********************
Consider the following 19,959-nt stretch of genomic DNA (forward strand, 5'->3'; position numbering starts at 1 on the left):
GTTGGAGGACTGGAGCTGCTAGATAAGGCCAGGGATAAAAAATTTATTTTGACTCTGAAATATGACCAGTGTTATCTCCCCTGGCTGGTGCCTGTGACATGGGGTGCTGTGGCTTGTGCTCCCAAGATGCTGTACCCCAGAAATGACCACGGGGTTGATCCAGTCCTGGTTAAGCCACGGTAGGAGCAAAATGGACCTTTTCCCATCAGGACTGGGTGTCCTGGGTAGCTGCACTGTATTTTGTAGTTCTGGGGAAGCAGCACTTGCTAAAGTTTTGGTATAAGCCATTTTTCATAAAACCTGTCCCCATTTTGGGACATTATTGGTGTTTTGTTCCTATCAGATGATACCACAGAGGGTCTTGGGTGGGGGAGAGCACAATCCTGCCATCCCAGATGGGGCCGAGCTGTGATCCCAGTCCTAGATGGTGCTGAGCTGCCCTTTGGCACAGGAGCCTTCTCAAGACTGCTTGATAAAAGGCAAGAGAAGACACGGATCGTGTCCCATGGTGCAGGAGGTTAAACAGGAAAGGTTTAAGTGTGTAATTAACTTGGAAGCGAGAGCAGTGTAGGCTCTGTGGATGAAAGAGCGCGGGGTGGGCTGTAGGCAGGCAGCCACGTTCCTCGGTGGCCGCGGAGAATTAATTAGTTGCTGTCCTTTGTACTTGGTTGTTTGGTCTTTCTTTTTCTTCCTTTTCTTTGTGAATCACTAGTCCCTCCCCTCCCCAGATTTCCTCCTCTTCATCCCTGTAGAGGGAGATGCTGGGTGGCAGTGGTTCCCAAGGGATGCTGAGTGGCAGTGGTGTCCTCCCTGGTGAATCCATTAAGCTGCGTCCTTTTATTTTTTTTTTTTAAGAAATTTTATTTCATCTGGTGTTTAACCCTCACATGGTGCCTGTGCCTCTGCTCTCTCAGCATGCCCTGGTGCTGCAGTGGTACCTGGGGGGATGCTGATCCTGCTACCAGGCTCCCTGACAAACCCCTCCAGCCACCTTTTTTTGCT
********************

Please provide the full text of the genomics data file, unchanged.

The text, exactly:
Consider the following 19,959-nt stretch of genomic DNA (forward strand, 5'->3'; position numbering starts at 1 on the left):
GTTGGAGGACTGGAGCTGCTAGATAAGGCCAGGGATAAAAAATTTATTTTGACTCTGAAATATGACCAGTGTTATCTCCCCTGGCTGGTGCCTGTGACATGGGGTGCTGTGGCTTGTGCTCCCAAGATGCTGTACCCCAGAAATGACCACGGGGTTGATCCAGTCCTGGTTAAGCCACGGTAGGAGCAAAATGGACCTTTTCCCATCAGGACTGGGTGTCCTGGGTAGCTGCACTGTATTTTGTAGTTCTGGGGAAGCAGCACTTGCTAAAGTTTTGGTATAAGCCATTTTTCATAAAACCTGTCCCCATTTTGGGACATTATTGGTGTTTTGTTCCTATCAGATGATACCACAGAGGGTCTTGGGTGGGGGAGAGCACAATCCTGCCATCCCAGATGGGGCCGAGCTGTGATCCCAGTCCTAGATGGTGCTGAGCTGCCCTTTGGCACAGGAGCCTTCTCAAGACTGCTTGATAAAAGGCAAGAGAAGACACGGATCGTGTCCCATGGTGCAGGAGGTTAAACAGGAAAGGTTTAAGTGTGTAATTAACTTGGAAGCGAGAGCAGTGTAGGCTCTGTGGATGAAAGAGCGCGGGGTGGGCTGTAGGCAGGCAGCCACGTTCCTCGGTGGCCGCGGAGAATTAATTAGTTGCTGTCCTTTGTACTTGGTTGTTTGGTCTTTCTTTTTCTTCCTTTTCTTTGTGAATCACTAGTCCCTCCCCTCCCCAGATTTCCTCCTCTTCATCCCTGTAGAGGGAGATGCTGGGTGGCAGTGGTTCCCAAGGGATGCTGAGTGGCAGTGGTGTCCTCCCTGGTGAATCCATTAAGCTGCGTCCTTTTATTTTTTTTTTTTAAGAAATTTTATTTCATCTGGTGTTTAACCCTCACATGGTGCCTGTGCCTCTGCTCTCTCAGCATGCCCTGGTGCTGCAGTGGTACCTGGGGGGATGCTGATCCTGCTACCAGGCTCCCTGACAAACCCCTCCAGCCACCTTTTTTTGCT